Squash (the fruit, not the sport) is an excellent plant for shading the ground and providing easy-to-store food for your family.
Squashes are members of the Cucurbita, or gourd, family. Squashes are edible fruits that grow on vines. There is a different group of gourds, called bottle gourds, that are used to make containers. They are grown the same way, but are not edible. In either case, winter varieties of these Native Americans can grow up to 50 feet long! Summer squashes tend to have bushier growth than winter varieties, but most squash plants can really spread out, so don’t plant more than you have room for in the garden.
Caring for squash plants
Since these plants take up some room, they are often grown in ‘hills’. These hills are usually 6-8” high and 12-24” wide and can support two or three plants. Squash seeds planted in rows should be 18 to 30 inches apart, depending on the variety. Squash can also be grown in containers, raised beds, straw bales, and towers. Squash plants are rugged and they thrive in our hot, dry summers. They are heavy feeders and require frequent watering, and they prefer a soil pH of 5.5 to 7.5. Digging in some aged compost or manure when creating the hills will go a long way to ensuring a good harvest. Once these plants are established, they need nothing from you but water. During the peak of summer, afternoon wilting is normal and not cause for concern. Plants will need to be watered deeply once or twice a week, depending on the weather. Mulching around plants can reduce the need for water and stabilize soil temperatures.
Types of squash
Generally, there are summer squashes and winter squashes. The seasonal reference indicates when the squash is traditionally eaten, not when it is harvested. Summer squashes have a thinner, more delicate skin. Winter squashes have a hard shell that allows for long term storage. Below are the most common varieties of each type:
How squash plants grow
Squash plants do not respond well to transplanting, so it is best to start them where you want them. As they grow, they create both male and female flowers. These flowers are usually yellow or orange, and the male flowers tend to emerge first. These flowers are edible, but eating the flowers means no fruit. Since there will be some female flowers emerging after all the male flowers have disappeared, you can boost your crop by cutting off and bagging the male flower anthers, which hold the pollen, and applying the pollen to later female flowers with a natural hair paint brush. In the same way, if there are not enough pollinators in your area, you can hand pollinate squash flowers. In fact, research has shown that applying pollen to female flowers manually causes larger fruit that is more likely to reach maturity. Also, the seeds within that fruit germinate faster and produce larger seedlings. This is called the xenia effect. As fruit is produced, many growers place a layer of straw underneath to reduce soil contact and the potential for fungal problems.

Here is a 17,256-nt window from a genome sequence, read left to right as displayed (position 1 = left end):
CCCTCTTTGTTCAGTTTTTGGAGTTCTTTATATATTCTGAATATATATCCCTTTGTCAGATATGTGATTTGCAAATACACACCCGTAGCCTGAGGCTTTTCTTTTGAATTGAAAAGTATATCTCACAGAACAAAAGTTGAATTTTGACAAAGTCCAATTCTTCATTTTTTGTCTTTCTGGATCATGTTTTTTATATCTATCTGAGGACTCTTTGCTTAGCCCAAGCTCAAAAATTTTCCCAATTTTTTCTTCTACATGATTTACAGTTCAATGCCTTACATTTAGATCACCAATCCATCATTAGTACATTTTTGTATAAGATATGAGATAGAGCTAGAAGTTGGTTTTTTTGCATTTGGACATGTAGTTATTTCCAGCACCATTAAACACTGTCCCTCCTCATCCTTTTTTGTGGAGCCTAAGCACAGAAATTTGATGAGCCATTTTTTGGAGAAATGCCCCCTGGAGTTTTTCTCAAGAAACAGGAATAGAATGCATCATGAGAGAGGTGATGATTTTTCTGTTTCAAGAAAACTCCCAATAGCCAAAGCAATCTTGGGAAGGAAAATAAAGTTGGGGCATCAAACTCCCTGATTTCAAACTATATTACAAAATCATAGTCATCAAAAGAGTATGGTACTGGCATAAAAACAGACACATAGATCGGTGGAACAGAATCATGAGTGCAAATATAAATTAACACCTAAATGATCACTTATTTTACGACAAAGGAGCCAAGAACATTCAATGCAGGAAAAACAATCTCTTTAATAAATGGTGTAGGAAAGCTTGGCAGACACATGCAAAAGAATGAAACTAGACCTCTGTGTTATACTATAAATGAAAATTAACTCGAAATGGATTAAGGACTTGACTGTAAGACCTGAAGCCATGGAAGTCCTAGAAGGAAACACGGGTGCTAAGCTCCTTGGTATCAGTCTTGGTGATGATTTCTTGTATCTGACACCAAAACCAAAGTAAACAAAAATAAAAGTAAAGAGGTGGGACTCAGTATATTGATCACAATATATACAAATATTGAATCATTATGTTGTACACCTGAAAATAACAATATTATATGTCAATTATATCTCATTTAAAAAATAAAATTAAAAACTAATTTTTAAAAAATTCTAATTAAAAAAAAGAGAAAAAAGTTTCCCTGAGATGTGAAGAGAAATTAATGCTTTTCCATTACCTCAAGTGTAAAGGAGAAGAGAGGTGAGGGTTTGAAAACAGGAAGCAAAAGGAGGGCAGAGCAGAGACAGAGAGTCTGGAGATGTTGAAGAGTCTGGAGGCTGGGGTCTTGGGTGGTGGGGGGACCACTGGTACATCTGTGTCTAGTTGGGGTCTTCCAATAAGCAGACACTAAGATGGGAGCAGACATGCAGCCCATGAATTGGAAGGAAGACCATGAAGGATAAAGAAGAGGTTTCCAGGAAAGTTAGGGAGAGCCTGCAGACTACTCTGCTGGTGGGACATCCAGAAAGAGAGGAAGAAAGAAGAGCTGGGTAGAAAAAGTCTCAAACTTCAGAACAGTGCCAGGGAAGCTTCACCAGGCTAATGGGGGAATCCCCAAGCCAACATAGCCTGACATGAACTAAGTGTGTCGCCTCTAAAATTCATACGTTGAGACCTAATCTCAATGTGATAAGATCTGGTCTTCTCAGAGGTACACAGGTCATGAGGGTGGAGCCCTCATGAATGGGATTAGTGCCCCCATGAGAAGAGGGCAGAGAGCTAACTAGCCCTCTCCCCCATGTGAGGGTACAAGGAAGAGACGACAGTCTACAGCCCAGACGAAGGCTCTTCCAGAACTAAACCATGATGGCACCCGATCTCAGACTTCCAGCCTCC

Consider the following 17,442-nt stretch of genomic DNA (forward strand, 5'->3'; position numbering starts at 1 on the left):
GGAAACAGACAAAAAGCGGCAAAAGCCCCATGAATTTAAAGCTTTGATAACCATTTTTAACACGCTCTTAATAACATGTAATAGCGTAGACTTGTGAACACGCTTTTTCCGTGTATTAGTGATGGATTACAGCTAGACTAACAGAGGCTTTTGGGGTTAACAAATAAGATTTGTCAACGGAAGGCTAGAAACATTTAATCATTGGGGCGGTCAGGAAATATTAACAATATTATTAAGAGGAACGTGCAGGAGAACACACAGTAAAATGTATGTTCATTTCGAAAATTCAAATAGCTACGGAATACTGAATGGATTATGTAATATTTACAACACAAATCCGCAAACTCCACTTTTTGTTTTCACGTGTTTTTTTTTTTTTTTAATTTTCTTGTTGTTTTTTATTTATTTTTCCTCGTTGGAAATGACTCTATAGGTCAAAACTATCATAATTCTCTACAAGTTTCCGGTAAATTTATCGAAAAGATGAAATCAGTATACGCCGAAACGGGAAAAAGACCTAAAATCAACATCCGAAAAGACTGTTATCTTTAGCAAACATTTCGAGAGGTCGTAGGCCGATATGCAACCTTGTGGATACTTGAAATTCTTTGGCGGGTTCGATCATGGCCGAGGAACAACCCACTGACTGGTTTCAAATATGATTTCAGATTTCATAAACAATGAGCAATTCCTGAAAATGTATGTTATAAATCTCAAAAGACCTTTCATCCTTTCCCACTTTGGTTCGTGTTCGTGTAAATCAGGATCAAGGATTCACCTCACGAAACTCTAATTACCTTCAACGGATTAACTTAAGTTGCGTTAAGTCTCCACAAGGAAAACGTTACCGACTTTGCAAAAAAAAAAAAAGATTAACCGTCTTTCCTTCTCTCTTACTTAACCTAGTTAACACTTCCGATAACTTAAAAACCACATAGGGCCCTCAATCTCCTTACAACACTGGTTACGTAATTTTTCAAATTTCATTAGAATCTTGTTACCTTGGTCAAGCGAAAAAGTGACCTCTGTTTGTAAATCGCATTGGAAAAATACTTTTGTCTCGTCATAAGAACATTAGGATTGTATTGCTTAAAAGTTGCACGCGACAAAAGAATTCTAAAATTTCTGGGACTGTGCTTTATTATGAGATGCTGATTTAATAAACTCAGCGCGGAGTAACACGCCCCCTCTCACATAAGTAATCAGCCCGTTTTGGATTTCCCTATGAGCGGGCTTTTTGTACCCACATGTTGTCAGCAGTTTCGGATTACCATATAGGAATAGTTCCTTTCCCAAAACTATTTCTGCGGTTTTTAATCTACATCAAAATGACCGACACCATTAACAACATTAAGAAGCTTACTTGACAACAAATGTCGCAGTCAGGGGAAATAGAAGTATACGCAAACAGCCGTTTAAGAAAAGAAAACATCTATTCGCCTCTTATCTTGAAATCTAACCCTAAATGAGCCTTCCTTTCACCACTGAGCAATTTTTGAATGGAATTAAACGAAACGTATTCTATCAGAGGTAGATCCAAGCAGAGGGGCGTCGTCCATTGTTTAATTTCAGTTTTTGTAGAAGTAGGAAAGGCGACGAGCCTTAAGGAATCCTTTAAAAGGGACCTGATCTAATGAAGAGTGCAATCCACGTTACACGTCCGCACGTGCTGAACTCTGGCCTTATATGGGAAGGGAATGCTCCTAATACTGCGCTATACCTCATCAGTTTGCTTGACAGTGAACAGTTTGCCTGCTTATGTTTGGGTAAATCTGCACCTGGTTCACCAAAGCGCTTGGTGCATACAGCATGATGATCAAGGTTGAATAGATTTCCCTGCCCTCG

Squash pests and diseases
As always, aphids, cutworms, earwigs, leafhoppers, grasshoppers, leafminers, mites, whiteflies, wireworms, and thrips will lust after your squash plants. (It’s really a wonder that anything grows at all, but grow it will!) Squash bugs, squash vine borers, and cucumber beetles cause the most squash problems. Cucumber beetles can also carry wilt disease. Placing row covers over seedlings and dusting plants with diatomaceous earth can reduce pest populations organically. Powdery mildew and downy mildews, anthracnose, verticillium wilt, root rot, curly top, bacterial wilt, scab, and mosaic diseases can be reduced by planting resistant varieties, avoiding overhead watering, keeping the garden clear of any diseased leaves (and not adding them to the compost pile), and using crop rotation.
Squashes should be harvested by cutting the vine with a sharp knife about one inch above the fruit. Do not twist or yank at it, as this can damage the plant. Summer squashes are best harvested young and eaten fresh. Of course, if you just can’t take another zucchini stir-fry, or you discover a specimen the size of a horse leg, you can always treat yourself with my family’s recipe for Chocolate Zucchini Cake. Don’t bother trying to freeze cubed zucchini - it doesn’t end well. Winter squash, on the other hand, can be stored in a cool, dry, shaded area, such as a garage, for several months. I’ve had butternut squash that lasted nearly two years and tasted just as sweet and flavorful as fruit from the same vine that was eaten a year before.
Healthy squash plants can produce an astounding amount of food. This makes them an excellent Plant It Forward addition to your garden or landscape.
I hope this information inspires you to grow more of your own food. You can ask your garden questions on my Home page.